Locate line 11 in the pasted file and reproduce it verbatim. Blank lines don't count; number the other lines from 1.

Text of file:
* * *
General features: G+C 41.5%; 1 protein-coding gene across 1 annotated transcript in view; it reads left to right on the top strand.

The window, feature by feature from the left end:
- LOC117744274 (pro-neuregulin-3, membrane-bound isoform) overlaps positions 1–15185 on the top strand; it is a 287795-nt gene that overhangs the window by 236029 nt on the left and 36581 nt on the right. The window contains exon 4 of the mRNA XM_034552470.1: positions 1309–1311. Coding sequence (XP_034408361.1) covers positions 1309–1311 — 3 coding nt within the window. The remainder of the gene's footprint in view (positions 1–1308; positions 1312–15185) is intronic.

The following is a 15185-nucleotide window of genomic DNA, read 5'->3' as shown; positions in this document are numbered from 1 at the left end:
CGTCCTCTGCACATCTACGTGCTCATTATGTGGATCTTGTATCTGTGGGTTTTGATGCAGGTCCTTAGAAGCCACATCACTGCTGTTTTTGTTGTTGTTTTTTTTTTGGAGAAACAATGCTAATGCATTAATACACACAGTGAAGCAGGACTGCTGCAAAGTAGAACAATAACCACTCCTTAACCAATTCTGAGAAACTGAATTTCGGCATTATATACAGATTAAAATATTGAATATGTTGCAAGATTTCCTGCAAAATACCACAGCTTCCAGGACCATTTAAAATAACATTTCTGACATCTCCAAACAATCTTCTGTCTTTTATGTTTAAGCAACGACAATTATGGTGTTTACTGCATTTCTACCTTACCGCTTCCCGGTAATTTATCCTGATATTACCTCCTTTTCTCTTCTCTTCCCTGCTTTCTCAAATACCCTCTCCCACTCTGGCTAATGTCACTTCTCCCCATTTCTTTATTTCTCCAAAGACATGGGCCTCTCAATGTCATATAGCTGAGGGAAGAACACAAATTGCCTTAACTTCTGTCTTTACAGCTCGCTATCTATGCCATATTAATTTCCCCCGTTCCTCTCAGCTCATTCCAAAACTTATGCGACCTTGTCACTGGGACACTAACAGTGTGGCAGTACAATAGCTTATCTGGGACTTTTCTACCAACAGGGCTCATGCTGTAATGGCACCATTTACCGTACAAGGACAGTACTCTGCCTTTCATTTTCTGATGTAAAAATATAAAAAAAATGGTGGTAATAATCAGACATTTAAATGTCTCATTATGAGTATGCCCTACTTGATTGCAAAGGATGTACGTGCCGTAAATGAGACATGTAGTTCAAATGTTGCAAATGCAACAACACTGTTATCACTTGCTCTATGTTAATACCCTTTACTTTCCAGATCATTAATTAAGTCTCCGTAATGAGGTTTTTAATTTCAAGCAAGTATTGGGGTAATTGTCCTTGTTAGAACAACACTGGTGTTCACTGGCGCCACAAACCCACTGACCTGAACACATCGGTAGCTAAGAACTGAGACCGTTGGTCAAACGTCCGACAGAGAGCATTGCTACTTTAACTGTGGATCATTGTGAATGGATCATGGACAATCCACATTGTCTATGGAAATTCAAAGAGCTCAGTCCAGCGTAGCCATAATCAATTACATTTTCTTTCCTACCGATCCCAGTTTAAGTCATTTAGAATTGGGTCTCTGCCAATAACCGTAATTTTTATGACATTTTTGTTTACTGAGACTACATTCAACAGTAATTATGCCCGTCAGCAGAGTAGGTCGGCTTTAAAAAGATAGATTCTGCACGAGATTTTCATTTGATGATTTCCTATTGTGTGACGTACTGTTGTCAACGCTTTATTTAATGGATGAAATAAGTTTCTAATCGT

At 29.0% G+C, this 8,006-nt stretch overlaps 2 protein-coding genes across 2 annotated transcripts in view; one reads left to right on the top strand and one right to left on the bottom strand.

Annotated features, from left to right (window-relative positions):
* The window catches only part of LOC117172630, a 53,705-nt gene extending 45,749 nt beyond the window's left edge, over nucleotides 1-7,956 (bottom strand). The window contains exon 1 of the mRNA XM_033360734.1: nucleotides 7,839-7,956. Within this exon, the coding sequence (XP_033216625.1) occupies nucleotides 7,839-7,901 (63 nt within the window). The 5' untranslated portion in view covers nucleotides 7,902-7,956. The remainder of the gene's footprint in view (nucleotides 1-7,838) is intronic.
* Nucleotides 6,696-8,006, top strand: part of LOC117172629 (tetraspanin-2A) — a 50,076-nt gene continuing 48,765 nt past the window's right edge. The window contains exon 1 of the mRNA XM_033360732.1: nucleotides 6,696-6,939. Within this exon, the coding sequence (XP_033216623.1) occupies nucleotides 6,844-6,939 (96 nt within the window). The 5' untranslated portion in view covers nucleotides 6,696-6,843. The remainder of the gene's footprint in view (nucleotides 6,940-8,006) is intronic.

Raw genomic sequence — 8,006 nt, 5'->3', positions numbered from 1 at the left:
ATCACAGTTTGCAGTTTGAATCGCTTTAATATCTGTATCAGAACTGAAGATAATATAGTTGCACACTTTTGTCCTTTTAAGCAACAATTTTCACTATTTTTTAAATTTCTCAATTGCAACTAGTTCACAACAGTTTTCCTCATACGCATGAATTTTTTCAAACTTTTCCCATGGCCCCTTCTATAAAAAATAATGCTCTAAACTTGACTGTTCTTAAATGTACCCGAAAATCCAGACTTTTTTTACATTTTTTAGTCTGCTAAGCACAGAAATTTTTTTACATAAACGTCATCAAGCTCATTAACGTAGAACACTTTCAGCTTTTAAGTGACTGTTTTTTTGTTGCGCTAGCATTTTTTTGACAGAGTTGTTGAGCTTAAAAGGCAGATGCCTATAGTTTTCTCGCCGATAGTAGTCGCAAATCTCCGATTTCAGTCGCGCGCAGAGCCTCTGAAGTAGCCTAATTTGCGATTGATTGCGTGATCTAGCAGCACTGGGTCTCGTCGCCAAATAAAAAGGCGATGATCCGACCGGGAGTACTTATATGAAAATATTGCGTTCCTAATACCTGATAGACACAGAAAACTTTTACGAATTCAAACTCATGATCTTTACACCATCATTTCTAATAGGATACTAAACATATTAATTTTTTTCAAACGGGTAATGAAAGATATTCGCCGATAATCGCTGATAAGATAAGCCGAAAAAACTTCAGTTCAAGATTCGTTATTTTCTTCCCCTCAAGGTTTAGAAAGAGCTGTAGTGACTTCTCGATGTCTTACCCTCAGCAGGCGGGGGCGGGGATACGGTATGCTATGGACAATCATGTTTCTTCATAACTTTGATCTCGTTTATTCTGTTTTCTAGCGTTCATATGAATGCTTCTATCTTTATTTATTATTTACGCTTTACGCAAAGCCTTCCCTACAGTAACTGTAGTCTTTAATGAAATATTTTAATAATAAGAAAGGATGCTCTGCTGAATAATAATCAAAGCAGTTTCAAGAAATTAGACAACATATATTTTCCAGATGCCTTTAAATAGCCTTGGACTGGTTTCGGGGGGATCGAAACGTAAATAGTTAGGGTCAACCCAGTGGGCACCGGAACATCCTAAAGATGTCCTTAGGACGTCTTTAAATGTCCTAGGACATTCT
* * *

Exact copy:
ATCACAGTTTGCAGTTTGAATCGCTTTAATATCTGTATCAGAACTGAAGATAATATAGTTGCACACTTTTGTCCTTTTAAGCAACAATTTTCACTATTTTTTAAATTTCTCAATTGCAACTAGTTCACAACAGTTTTCCTCATACGCATGAATTTTTTCAAACTTTTCCCATGGCCCCTTCTATAAAAAATAATGCTCTAAACTTGACTGTTCTTAAATGTACCCGAAAATCCAGACTTTTTTTACATTTTTTAGTCTGCTAAGCACAGAAATTTTTTTACATAAACGTCATCAAGCTCATTAACGTAGAACACTTTCAGCTTTTAAGTGACTGTTTTTTTGTTGCGCTAGCATTTTTTTGACAGAGTTGTTGAGCTTAAAAGGCAGATGCCTATAGTTTTCTCGCCGATAGTAGTCGCAAATCTCCGATTTCAGTCGCGCGCAGAGCCTCTGAAGTAGCCTAATTTGCGATTGATTGCGTGATCTAGCAGCACTGGGTCTCGTCGCCAAATAAAAAGGCGATGATCCGACCGGGAGTACTTATATGAAAATATTGCGTTCCTAATACCTGATAGACACAGAAAACTTTTACGAATTCAAACTCATGATCTTTACACCATCATTTCTAATAGGATACTAAACATATTAATTTTTTTCAAACGGGTAATGAAAGATATTCGCCGATAATCGCTGATAAGATAAGCCGAAAAAACTTCAGTTCAAGATTCGTTATTTTCTTCCCCTCAAGGTTTAGAAAGAGCTGTAGTGACTTCTCGATGTCTTACCCTCAGCAGGCGGGGGCGGGGATACGGTATGCTATGGACAATCATGTTTCTTCATAACTTTGATCTCGTTTATTCTGTTTTCTAGCGTTCATATGAATGCTTCTATCTTTATTTATTATTTACGCTTTACGCAAAGCCTTCCCTACAGTAACTGTAGTCTTTAATGAAATATTTTAATAATAAGAAAGGATGCTCTGCTGAATAATAATCAAAGCAGTTTCAAGAAATTAGACAACATATATTTTCCAGATGCCTTTAAATAGCCTTGGACTGGTTTCGGGGGGATCGAAACGTAAATAGTTAGGGTCAACCCAGTGGGCACCGGAACATCCTAAAGATGTCCTTAGGACGTCTTTAAATGTCCTAGGACATTCT